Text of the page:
“Cheeseslaw” Makes It Into The Macquarie Dictionary At Last
After 80-plus years, a Broken Hill culinary delicacy has made it into the Aussie word book.
The Macquarie Dictionary doesn’t just document the English language, it’s the go-to book for Aussie slang. If you want to know the meaning of doover, piker or nark, look up your Macquarie.
And the Macca Dic has today announced that it’s incorporated a new word for some dinkum Aussie tucker: cheeseslaw.
So maybe you’re wondering what exactly cheeseslaw is. Maybe you are oblivious to the charms of this Aussie variant on the slaws of old.
Having myself found out approximately three hours ago, I’m going to defer to the Macquarie itself. And don’t be fooled by their stock image background – it is NOT a bunch of carrots. In fact it is:
Basically, it’s like coleslaw, only – get this – it contains cheese. Mmm-mmm.
This surely delicious Aussie cuisine – with cabbage optional - has been neglected for far too long. And its absence from the dictionary mean that those of us like myself who use the dictionary as a menu have been deprived of its charms.
Fortunately, Broken Hill local Margaret Lesjack noticed its absence, perhaps when she too was browsing the dictionary for culinary inspiration.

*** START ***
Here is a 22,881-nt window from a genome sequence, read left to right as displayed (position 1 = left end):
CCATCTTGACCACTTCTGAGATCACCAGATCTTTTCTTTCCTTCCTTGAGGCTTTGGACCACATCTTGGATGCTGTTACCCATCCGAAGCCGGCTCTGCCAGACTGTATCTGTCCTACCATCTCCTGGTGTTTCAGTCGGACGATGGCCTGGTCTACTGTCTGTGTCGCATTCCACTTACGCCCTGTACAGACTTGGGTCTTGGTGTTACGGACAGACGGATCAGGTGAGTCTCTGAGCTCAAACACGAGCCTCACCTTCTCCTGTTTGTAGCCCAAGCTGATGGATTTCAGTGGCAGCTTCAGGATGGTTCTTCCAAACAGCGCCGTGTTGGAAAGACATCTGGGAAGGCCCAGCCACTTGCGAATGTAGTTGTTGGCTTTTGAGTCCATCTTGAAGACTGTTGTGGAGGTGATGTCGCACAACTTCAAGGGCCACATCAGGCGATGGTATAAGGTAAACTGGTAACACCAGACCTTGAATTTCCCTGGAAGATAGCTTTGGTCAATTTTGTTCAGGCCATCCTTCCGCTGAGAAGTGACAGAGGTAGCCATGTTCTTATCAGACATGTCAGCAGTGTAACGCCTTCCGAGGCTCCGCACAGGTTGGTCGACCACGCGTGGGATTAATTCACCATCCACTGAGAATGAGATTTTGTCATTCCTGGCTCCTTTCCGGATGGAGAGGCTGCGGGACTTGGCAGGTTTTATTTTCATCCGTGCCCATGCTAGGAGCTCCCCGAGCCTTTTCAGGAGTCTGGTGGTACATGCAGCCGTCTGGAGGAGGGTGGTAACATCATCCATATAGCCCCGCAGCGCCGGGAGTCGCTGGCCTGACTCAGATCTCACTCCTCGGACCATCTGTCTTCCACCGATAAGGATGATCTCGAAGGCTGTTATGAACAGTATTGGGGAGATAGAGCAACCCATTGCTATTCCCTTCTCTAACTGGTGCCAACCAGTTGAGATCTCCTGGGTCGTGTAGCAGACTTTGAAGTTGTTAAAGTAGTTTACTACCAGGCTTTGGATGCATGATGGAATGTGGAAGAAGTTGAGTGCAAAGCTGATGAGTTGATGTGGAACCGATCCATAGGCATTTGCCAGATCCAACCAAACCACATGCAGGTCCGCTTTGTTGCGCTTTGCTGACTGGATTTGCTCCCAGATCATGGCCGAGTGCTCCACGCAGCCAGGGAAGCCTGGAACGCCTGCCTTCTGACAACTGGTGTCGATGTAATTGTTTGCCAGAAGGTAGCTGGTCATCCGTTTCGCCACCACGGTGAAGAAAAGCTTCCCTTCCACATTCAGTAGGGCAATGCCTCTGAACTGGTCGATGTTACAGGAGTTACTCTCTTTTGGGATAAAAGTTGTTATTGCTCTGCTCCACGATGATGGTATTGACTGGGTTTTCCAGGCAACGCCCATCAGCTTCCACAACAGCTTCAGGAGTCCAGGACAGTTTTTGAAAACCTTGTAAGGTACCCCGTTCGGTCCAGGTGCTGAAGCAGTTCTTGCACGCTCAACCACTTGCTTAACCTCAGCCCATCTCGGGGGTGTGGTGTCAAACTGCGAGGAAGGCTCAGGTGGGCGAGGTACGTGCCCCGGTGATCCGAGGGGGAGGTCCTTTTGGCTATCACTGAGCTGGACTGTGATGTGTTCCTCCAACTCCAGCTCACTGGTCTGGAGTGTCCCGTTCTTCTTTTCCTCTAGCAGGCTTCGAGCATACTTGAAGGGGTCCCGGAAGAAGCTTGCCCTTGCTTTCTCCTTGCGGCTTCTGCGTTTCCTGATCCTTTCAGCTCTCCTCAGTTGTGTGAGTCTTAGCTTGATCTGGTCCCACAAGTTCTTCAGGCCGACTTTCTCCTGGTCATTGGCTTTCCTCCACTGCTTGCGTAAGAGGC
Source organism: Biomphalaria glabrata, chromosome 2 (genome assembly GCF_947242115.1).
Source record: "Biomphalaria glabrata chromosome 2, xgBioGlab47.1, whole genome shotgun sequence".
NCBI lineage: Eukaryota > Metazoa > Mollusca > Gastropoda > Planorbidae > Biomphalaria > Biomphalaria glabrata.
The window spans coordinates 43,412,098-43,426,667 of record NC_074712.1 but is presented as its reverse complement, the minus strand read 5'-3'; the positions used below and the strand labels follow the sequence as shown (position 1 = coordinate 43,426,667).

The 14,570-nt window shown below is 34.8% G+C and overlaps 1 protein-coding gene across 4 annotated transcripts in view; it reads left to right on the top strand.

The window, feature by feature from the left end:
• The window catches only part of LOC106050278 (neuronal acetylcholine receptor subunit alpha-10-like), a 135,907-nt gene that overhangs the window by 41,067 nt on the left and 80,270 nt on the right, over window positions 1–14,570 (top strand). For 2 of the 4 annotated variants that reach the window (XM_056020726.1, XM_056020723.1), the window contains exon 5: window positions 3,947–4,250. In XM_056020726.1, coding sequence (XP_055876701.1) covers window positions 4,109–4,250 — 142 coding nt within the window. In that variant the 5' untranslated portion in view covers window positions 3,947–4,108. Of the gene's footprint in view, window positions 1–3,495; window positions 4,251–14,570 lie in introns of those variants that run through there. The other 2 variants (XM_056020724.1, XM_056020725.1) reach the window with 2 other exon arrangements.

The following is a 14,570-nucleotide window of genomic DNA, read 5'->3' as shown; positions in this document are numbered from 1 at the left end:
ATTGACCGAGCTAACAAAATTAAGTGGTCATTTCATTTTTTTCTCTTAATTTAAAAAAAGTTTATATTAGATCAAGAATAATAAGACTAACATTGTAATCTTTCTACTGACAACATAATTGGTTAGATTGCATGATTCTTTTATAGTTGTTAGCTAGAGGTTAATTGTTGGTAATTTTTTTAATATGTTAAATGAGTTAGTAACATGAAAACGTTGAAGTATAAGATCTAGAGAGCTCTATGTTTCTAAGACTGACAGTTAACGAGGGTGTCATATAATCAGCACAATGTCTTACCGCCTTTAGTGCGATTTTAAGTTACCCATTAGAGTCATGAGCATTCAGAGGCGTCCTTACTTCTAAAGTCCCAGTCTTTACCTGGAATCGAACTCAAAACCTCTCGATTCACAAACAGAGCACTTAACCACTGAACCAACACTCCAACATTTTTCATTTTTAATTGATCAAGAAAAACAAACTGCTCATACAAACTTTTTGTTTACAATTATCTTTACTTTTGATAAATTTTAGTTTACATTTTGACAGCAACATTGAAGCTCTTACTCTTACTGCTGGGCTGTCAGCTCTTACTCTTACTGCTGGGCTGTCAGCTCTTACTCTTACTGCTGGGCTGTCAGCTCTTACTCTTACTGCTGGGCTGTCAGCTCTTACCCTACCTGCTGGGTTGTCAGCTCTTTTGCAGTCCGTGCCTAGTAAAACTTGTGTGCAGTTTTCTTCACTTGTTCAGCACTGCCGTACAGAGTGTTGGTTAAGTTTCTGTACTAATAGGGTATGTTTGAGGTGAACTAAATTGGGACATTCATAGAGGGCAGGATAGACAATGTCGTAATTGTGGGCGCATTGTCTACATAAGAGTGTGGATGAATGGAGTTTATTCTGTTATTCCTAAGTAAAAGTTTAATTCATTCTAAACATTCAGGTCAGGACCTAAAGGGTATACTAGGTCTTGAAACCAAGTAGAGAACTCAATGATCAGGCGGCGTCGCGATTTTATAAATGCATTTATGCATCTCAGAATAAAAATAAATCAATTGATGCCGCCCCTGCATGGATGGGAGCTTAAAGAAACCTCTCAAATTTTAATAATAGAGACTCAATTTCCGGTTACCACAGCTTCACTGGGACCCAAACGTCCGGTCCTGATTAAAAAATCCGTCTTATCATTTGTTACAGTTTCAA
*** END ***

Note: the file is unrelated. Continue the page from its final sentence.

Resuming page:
The epidemiologist had noticed the dish in hospital sandwiches since she moved to Broken Hill in 2005.
"It was always interesting to watch the new doctors try cheeseslaw," she told the ABC, adding that recipes were many and varied beyond the basic formula.
Ms Lesjack submitted the word to the Macquarie, who included it in their “Words to Watch” a few weeks ago, alongside “prangry”, “mukbang”, “cancel culture”, “closed loop”. “fish fraud” and “bubble wrap generation”.
It will be included in the mid-year online update of the dictionary, as well as the 2020 print version.
Cheeseslaw, which I cannot wait to try, dates back to at least 1939, when the Townsville Daily Bulletin published a recipe for the even more radical “ham and cheese slaw”.
But Broken Hill residents told their local ABC in 2015 that’s a perversion of their own cheese slaw which had already been popular in the local region.
"We didn't call it cheeseslaw, we just called it cheese and carrot," said Geraldine Channing. "You had to make your own mayonnaise."
Anyway, it’s lunchtime now, so I’m going to be an Aussie legend and grab myself a tub full of cheeseslaw!
5 MINUTES LATER:
I'll stick with coleslaw... and my old dictionary.